If Canada failed to obtain LSFN’s consent and decided to use its expropriation powers in order to further the public project, the fiduciary duty does not melt away.21 Canada still would have had to compensate LSFN in a manner that reflected the value of the lands to the hydro-electric project, their value to LSFN, and compensation for the impacts the project would have on the community. Canada is never entitled to take sui generis Indigenous interests in land in the same manner that it expropriates fee simple interests in land.22 The honour of the Crown requires nothing less.


Deterrence is a matter of justice, and an important part of the ongoing project of reconciliation between Canada and Indigenous peoples.23 It is crucial that equitable remedies deter fiduciaries from misusing their powers.24 Deterring the Crown from breaching its fiduciary duty to Indigenous peoples encourages it to act honourably and orients it towards the ongoing project of reconciliation.25

The SCC was clear that equitable compensation awards must both restore the beneficiary and deter the fiduciary from breaching its obligations in future.26 After assessing the value of the lost opportunity, the trial judge must seriously consider whether the total award will be an effective deterrent, one which reflects the honour of the Crown and the goal of reconciliation.27

Concluding Thoughts

The Southwind decision provides much needed clarity on the principles of equitable compensation, the proper approach to assessing the value of a lost opportunity, and the role that equitable compensation plays in restoring First Nations and deterring the Crown from breaching its fiduciary duties. The Court affirmed the importance of the Indigenous interest in reserve lands; the importance of consent, negotiation, and the Indigenous people’s perspective; and the strong fiduciary obligations imposed on the Crown when it exercises power over reserve lands. This decision will assist First Nations across the country to obtain justice and accountability for the Crown’s past breaches of fiduciary duty.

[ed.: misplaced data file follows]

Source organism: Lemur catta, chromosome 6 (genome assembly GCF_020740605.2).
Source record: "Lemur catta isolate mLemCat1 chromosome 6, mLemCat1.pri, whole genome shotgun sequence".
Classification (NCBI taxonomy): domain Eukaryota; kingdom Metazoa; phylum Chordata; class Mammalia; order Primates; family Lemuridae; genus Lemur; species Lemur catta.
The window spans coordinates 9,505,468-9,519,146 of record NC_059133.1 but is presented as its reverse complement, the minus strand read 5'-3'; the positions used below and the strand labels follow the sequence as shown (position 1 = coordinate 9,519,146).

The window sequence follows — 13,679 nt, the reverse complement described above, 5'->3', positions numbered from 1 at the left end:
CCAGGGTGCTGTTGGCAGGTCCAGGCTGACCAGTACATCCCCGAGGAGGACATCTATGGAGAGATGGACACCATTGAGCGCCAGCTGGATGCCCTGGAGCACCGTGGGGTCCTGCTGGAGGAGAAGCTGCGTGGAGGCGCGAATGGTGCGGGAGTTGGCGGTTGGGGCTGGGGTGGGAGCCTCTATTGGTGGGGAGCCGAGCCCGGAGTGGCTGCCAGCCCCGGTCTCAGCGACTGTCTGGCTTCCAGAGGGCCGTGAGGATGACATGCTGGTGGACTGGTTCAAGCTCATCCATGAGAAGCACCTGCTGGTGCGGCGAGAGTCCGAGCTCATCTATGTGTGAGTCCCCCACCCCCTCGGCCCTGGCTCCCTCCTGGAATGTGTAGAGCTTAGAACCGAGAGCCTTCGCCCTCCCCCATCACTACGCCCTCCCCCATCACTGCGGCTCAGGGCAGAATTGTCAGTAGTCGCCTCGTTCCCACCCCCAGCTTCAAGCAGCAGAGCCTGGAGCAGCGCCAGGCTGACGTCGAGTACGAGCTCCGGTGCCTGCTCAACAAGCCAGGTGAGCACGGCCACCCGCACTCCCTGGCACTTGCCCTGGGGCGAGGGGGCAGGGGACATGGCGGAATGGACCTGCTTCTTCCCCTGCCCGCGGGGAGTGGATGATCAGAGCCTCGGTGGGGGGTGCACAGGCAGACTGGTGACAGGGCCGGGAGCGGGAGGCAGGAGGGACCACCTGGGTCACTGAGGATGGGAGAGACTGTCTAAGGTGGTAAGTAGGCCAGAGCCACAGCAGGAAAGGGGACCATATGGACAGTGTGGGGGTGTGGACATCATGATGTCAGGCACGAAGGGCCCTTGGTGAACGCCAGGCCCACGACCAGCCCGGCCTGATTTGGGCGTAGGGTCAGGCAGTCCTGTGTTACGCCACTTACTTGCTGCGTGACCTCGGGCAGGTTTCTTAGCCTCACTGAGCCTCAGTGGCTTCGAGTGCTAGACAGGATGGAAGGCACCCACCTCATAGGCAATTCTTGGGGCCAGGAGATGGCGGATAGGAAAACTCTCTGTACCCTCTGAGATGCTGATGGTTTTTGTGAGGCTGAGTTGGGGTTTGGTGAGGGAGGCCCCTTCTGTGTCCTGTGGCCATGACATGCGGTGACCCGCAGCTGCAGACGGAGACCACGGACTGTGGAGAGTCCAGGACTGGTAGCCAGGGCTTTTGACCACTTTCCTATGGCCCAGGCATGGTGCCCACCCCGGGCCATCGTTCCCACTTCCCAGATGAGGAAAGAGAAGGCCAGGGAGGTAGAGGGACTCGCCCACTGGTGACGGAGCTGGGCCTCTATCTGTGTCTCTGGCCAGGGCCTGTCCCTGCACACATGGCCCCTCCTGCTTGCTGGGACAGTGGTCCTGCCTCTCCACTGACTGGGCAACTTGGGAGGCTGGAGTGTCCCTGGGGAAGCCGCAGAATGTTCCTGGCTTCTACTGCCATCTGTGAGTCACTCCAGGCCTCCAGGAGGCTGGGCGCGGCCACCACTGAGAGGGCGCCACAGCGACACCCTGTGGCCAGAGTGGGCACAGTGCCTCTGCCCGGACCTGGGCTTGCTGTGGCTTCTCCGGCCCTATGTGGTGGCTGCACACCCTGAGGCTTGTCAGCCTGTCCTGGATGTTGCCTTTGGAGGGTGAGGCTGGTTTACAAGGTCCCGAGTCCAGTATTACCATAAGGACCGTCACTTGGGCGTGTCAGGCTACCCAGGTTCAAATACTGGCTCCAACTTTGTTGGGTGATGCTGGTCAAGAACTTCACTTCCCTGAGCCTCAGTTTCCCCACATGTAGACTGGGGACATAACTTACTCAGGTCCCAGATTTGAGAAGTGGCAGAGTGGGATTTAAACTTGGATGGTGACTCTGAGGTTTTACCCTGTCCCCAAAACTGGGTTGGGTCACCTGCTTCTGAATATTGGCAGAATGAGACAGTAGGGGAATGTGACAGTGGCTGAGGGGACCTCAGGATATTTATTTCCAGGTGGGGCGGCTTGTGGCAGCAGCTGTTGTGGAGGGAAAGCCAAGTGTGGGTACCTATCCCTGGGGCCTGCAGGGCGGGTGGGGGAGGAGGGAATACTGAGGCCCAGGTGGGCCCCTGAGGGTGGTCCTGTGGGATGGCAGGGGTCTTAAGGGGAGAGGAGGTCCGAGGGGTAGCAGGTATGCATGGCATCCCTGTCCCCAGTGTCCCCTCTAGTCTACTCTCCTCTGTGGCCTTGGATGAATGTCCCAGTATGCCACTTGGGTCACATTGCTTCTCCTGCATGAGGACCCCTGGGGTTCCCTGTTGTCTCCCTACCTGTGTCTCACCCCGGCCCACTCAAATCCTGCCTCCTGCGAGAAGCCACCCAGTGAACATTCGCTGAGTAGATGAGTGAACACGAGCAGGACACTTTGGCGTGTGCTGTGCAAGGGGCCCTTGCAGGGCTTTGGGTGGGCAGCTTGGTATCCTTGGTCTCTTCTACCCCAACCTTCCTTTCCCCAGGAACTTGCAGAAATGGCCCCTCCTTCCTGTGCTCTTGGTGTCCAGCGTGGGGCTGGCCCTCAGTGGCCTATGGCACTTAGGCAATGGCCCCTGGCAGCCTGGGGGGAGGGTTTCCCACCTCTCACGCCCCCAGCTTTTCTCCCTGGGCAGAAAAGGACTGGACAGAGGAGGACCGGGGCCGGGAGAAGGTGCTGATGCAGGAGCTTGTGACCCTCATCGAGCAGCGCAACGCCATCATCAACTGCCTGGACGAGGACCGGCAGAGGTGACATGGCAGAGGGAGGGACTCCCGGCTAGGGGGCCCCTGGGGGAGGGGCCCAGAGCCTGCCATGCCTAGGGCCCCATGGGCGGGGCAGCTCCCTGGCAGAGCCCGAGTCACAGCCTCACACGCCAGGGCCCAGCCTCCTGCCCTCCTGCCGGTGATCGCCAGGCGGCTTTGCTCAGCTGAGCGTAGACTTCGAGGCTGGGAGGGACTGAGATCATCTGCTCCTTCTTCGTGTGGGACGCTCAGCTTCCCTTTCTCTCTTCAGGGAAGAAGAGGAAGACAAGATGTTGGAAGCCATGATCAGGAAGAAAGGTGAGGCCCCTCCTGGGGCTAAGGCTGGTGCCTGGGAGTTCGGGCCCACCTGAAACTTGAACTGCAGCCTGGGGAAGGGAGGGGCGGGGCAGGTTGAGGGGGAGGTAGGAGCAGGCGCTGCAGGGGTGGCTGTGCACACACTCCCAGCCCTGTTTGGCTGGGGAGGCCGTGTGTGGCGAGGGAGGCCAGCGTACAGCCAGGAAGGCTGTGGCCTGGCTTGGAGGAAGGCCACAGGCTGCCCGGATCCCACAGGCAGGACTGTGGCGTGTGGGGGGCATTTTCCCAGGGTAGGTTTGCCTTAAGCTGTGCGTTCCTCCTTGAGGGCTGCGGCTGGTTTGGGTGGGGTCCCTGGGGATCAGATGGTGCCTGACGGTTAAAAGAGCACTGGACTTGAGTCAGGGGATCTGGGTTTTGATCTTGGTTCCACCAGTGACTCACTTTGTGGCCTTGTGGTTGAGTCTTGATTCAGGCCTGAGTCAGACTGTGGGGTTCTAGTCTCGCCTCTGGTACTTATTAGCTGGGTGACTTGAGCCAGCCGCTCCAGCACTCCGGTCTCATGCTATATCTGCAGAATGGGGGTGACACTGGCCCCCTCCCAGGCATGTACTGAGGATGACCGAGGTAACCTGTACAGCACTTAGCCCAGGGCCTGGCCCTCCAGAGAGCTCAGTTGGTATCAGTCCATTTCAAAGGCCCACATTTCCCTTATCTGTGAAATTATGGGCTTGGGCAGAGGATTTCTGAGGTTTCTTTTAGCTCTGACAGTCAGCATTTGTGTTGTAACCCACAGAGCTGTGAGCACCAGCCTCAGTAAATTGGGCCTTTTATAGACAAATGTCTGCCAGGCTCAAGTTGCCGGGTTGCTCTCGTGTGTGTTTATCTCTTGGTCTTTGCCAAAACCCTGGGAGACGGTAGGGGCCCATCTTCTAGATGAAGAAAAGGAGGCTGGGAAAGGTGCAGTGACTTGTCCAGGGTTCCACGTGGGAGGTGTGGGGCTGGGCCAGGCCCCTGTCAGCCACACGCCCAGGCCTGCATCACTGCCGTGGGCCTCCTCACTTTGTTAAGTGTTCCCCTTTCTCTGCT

1 Southwind v Canada, 2021 SCC 28 at para 60.
2 Ibid at para 55.
3 Ibid at para 63.
4 Ibid at para 77.
5 Ibid at paras 63, 107.
6 Ibid.
7 Ibid at para 62.
8 Ibid at paras 64, 104-106, 111-114.
9 Ibid at para 68.
10 Ibid at para 69.
11 Ibid at paras 11, 89.
12 Ibid at para 99.
13 Ibid at paras 11, 89.
14 Ibid at paras 89, 97-98, 100, 111, 132.
15 Ibid at para 83.
16 Ibid at para 80.
17 Ibid at para 132.
18 Ibid at paras 123, 131.
19 Ibid at paras 12, 95, 109-112, 118, 121-122.
20 Ibid at paras 95, 109-113, 140.
21 Ibid at paras 12, 94, 101-102.
22 Ibid at para 110.
23 Ibid at paras 55, 144.
24 Ibid at para 72.
25 Ibid at para 144.
26 Ibid at paras 128, 144.
27 Ibid at para 144.

Posted in Case Summaries